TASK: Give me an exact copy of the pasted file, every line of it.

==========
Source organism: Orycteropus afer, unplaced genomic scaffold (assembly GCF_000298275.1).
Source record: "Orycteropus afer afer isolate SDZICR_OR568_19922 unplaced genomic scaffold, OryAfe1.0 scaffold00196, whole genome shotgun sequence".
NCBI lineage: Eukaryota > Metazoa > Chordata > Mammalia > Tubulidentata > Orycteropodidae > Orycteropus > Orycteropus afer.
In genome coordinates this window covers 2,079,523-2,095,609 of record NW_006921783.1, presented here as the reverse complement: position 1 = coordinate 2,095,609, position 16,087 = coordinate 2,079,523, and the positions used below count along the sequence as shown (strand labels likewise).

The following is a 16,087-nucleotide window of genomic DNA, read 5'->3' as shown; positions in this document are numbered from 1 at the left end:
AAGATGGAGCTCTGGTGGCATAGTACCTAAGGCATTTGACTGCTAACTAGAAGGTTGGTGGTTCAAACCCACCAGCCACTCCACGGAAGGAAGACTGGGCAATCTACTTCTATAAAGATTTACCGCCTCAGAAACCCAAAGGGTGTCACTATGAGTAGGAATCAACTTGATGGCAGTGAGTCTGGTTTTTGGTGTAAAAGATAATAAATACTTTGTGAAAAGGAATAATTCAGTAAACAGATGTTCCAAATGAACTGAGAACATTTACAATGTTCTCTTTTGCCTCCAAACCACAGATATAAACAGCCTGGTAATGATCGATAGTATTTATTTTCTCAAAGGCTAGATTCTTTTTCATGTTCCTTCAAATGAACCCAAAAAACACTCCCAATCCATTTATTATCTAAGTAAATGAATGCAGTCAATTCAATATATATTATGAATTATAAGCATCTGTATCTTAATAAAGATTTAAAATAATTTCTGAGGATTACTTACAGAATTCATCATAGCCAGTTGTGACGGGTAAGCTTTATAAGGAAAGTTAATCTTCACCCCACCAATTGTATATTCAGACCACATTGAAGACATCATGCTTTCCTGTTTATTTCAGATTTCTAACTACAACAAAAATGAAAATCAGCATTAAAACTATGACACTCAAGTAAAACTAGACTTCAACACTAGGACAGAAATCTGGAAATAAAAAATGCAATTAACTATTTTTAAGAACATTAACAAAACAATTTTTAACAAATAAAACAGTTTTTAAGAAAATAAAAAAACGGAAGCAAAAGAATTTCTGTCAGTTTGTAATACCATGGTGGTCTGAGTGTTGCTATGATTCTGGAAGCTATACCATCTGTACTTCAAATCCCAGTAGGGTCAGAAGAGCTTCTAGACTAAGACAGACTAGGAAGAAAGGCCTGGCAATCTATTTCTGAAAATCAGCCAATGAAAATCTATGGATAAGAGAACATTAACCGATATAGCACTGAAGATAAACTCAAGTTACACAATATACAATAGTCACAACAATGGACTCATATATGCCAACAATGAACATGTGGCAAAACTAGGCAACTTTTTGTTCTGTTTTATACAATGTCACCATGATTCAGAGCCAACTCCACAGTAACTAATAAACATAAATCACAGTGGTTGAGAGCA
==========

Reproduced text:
Source organism: Orycteropus afer, unplaced genomic scaffold (assembly GCF_000298275.1).
Source record: "Orycteropus afer afer isolate SDZICR_OR568_19922 unplaced genomic scaffold, OryAfe1.0 scaffold00196, whole genome shotgun sequence".
NCBI lineage: Eukaryota > Metazoa > Chordata > Mammalia > Tubulidentata > Orycteropodidae > Orycteropus > Orycteropus afer.
In genome coordinates this window covers 2,079,523-2,095,609 of record NW_006921783.1, presented here as the reverse complement: position 1 = coordinate 2,095,609, position 16,087 = coordinate 2,079,523, and the positions used below count along the sequence as shown (strand labels likewise).

The following is a 16,087-nucleotide window of genomic DNA, read 5'->3' as shown; positions in this document are numbered from 1 at the left end:
AAGATGGAGCTCTGGTGGCATAGTACCTAAGGCATTTGACTGCTAACTAGAAGGTTGGTGGTTCAAACCCACCAGCCACTCCACGGAAGGAAGACTGGGCAATCTACTTCTATAAAGATTTACCGCCTCAGAAACCCAAAGGGTGTCACTATGAGTAGGAATCAACTTGATGGCAGTGAGTCTGGTTTTTGGTGTAAAAGATAATAAATACTTTGTGAAAAGGAATAATTCAGTAAACAGATGTTCCAAATGAACTGAGAACATTTACAATGTTCTCTTTTGCCTCCAAACCACAGATATAAACAGCCTGGTAATGATCGATAGTATTTATTTTCTCAAAGGCTAGATTCTTTTTCATGTTCCTTCAAATGAACCCAAAAAACACTCCCAATCCATTTATTATCTAAGTAAATGAATGCAGTCAATTCAATATATATTATGAATTATAAGCATCTGTATCTTAATAAAGATTTAAAATAATTTCTGAGGATTACTTACAGAATTCATCATAGCCAGTTGTGACGGGTAAGCTTTATAAGGAAAGTTAATCTTCACCCCACCAATTGTATATTCAGACCACATTGAAGACATCATGCTTTCCTGTTTATTTCAGATTTCTAACTACAACAAAAATGAAAATCAGCATTAAAACTATGACACTCAAGTAAAACTAGACTTCAACACTAGGACAGAAATCTGGAAATAAAAAATGCAATTAACTATTTTTAAGAACATTAACAAAACAATTTTTAACAAATAAAACAGTTTTTAAGAAAATAAAAAAACGGAAGCAAAAGAATTTCTGTCAGTTTGTAATACCATGGTGGTCTGAGTGTTGCTATGATTCTGGAAGCTATACCATCTGTACTTCAAATCCCAGTAGGGTCAGAAGAGCTTCTAGACTAAGACAGACTAGGAAGAAAGGCCTGGCAATCTATTTCTGAAAATCAGCCAATGAAAATCTATGGATAAGAGAACATTAACCGATATAGCACTGAAGATAAACTCAAGTTACACAATATACAATAGTCACAACAATGGACTCATATATGCCAACAATGAACATGTGGCAAAACTAGGCAACTTTTTGTTCTGTTTTATACAATGTCACCATGATTCAGAGCCAACTCCACAGTAACTAATAAACATAAATCACAGTGGTTGAGAGCA